This video from the USA says about itself:
16 November 2017
Trump is making poachers great again. Ana Kasparian, Michael Shure, and Mark Thompson, hosts of The Young Turks, discuss.
“The Trump administration plans to allow hunters to bring trophies of elephants they killed in Zimbabwe and Zambia back to the United States, reversing a ban put in place by the Obama administration in 2014, a U.S. Fish and Wildlife Service official confirmed for ABC News today.
Even though elephants are listed as endangered under the Endangered Species Act, a provision in the act allows the government to give permits to import such trophies if there is evidence that the hunting benefits conservation for that species.”*\
Read more here.
That was two days ago. But now …
From the Washington Post in the USA:
Trump puts hold on this week’s decision to again allow trophies from elephant hunts in Zimbabwe
by Juliet Eilperin and Darryl Fears
November 17 at 11:08 PM
President Trump and Interior Secretary Ryan Zinke on Friday night announced that the administration’s reversal of a ban on importation of elephant hunt trophies from Zimbabwe and Zambia has been put on hold until further review. The sudden decision follows protests from animal rights groups and even some conservatives after the administration decided to reverse an Obama-era rule barring such imports. …
The U.S. Fish and Wildlife Service had announced the policy shift just two days earlier, with officials signaling in a statement that they would expand efforts to promote trophy hunting as a form of conservation. …
African elephants are listed as threatened under the Endangered Species Act, but the Interior Department agency said it had determined that large sums paid for permits to hunt the animals could actually help them “by putting much-needed revenue back into conservation.”
Under the Obama administration, elephant-hunting trophies were allowed in South Africa and Namibia but not in Zimbabwe because Fish and Wildlife decided in 2015 that the nation had failed to prove that its management of elephants enhanced the population. At the time, Zimbabwe could not confirm its elephant population in a way that was acceptable to U.S. officials and did not demonstrate an ability to implement laws to protect it. …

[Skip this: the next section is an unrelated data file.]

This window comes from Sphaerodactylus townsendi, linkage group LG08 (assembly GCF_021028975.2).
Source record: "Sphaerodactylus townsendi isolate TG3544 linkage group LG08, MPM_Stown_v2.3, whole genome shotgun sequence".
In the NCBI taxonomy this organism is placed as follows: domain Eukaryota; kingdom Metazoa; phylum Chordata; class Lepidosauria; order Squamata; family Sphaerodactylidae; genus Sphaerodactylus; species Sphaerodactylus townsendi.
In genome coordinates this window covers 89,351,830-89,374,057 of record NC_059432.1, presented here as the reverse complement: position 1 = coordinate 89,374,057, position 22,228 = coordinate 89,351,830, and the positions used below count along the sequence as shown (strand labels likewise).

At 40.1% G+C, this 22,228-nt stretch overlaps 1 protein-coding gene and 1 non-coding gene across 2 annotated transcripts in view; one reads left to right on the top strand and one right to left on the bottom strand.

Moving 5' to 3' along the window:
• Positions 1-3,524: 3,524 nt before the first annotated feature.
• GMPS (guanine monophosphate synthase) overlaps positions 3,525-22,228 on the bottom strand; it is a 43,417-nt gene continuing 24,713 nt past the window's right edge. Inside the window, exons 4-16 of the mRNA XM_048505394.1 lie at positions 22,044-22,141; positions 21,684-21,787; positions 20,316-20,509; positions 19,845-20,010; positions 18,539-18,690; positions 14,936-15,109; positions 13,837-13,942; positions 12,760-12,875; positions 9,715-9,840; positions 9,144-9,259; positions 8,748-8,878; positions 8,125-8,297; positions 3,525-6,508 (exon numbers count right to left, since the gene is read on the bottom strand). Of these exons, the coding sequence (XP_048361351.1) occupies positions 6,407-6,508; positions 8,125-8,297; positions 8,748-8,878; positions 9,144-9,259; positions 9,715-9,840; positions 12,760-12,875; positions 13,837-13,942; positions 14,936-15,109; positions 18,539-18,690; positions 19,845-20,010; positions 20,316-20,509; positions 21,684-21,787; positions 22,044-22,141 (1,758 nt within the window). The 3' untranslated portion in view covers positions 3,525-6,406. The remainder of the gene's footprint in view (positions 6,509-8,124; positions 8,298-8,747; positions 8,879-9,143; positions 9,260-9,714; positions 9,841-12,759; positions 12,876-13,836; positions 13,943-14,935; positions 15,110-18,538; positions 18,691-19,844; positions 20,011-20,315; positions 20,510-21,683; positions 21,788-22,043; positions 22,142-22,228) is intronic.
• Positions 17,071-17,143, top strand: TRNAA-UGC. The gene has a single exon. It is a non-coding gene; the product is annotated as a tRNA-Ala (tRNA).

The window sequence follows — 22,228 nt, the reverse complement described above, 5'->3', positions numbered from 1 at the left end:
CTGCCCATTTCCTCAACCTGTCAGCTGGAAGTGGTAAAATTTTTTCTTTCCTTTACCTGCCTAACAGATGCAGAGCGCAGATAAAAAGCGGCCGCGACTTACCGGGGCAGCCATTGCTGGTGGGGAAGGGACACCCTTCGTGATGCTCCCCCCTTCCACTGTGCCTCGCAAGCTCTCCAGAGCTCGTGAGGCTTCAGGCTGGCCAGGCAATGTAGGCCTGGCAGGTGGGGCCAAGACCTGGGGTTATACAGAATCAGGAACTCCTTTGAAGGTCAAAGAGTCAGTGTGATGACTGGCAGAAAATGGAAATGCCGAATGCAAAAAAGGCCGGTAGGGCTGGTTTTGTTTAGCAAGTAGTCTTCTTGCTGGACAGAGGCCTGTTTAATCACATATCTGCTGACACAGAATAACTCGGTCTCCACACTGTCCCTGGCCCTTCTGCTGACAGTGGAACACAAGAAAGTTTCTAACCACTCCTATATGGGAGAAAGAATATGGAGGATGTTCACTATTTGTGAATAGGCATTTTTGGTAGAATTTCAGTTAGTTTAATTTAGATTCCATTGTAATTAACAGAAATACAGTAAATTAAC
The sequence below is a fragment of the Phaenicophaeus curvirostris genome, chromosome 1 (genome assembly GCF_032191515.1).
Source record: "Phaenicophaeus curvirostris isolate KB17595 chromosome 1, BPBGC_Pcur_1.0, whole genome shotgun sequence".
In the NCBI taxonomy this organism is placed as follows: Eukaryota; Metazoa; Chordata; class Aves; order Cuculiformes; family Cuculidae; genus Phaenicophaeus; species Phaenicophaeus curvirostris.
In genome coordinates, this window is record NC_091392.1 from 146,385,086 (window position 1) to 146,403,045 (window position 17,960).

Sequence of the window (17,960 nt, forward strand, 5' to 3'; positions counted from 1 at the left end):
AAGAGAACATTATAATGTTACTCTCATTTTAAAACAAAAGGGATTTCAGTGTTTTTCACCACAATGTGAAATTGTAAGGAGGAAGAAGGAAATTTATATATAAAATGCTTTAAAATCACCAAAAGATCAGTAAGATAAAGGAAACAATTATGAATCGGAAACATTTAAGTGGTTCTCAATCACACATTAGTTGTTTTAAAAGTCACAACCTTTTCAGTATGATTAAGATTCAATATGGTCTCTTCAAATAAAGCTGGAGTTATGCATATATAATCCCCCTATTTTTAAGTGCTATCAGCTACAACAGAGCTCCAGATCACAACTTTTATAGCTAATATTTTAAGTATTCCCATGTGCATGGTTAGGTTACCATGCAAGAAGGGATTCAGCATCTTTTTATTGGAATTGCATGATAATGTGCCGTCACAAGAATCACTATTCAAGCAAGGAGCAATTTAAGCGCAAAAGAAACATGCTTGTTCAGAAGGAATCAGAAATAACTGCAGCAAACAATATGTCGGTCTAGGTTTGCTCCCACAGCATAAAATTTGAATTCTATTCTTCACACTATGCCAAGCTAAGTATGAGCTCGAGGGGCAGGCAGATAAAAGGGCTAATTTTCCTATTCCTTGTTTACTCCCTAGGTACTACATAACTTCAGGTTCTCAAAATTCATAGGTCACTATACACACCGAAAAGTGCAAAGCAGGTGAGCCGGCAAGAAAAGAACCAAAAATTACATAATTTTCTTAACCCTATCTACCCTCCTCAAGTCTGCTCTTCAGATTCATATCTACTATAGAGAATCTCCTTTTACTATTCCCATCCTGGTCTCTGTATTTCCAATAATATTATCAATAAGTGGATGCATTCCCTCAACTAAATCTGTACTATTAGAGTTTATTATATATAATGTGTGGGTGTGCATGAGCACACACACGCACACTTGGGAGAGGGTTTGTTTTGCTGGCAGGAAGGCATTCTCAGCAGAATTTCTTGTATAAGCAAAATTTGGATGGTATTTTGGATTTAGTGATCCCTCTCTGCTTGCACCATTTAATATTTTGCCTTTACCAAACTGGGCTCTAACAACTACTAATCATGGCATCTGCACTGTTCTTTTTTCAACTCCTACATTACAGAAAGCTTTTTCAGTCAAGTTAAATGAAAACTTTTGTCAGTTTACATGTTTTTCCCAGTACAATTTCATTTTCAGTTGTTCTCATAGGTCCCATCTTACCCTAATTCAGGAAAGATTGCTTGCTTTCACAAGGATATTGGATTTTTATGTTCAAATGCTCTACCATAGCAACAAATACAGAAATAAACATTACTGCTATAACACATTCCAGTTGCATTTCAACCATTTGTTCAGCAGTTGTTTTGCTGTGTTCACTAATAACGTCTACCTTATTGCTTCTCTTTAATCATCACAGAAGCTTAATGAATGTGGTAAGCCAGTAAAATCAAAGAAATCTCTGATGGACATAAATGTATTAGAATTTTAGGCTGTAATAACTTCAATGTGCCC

The change was to apply to elephants shot in Zimbabwe on or after Jan. 21, 2016, and to those legally permitted to be hunted before the end of next year.
The African elephant population in that country has fallen 6 percent in recent years, according to the Great Elephant Census project. It is relatively stable in Zambia, which has decided to renew hunting after having previously banned it because of several decades of sharp decline. …
The Fish and Wildlife Service has also been reviewing whether to allow elephant trophy imports from Tanzania, where poaching is rampant and the species has suffered a sharp decline in recent decades. …
Two of the department’s existing wildlife advisory bodies — the Advisory Council on Wildlife Trafficking and the Wildlife and Hunting Heritage Conservation Council — remain suspended as a result of a temporary freeze Zinke imposed earlier this year on all such panels. And the U.S. Task Force on Wildlife Trafficking, which was codified into law last year and is led by Interior as well as the Justice and State departments, has not been active since Trump took office.
“If you care about wildlife, how can you ignore wildlife trafficking?” said Bob Dreher, vice president for conservation at the Defenders of Wildlife, who served as Fish and Wildlife associate director from 2014 to 2016. …
A representative of the [Safari Club International, a hunting advocacy] group, along with several other hunting activists, joined Zinke in his office on his first day as he signed one secretarial order aimed at expanding hunting and fishing on federal lands and another reversing an Obama-era policy that would have phased out the use of lead ammunition and tackle in national wildlife refuges by 2022. …
While hunting has fostered conservation in the past, allowing it now could undermine efforts to curb the widespread poaching that underpins the global ivory trade, according to Iain Douglas-Hamilton, founder and senior scientist at the Nairobi-based Save the Elephants.
Africans, he said in an interview Thursday, are “being told don’t kill elephants, and rich Americans are being allowed to come and do it. When you go back in history, it did do good, but now is absolutely not the time to be opening up hunting.”
In another potential policy reversal, Fish and Wildlife posted an online guide for hunters on how to import lion trophies. In 2016, after listing African lion populations as threatened or endangered depending on their location on the continent, the agency established specific requirements for allowing imports of their trophies. The Service also banned imports of trophies from lion populations kept in fenced enclosures to be hunted.
How to treat animal trophies Americans shoot overseas has been a contentious issue for years. The pelts of nearly four dozen polar bears that U.S. citizens shot in Canada in spring 2008 have remained stuck there after Fish and Wildlife declared the species as threatened under the Endangered Species Act.
2013 Video Shows NRA’s Top Gun Botching Elephant Killing. Newly discovered footage shows chief executive Wayne LaPierre firing four shots at the animal before someone else takes over and finishes the kill: here.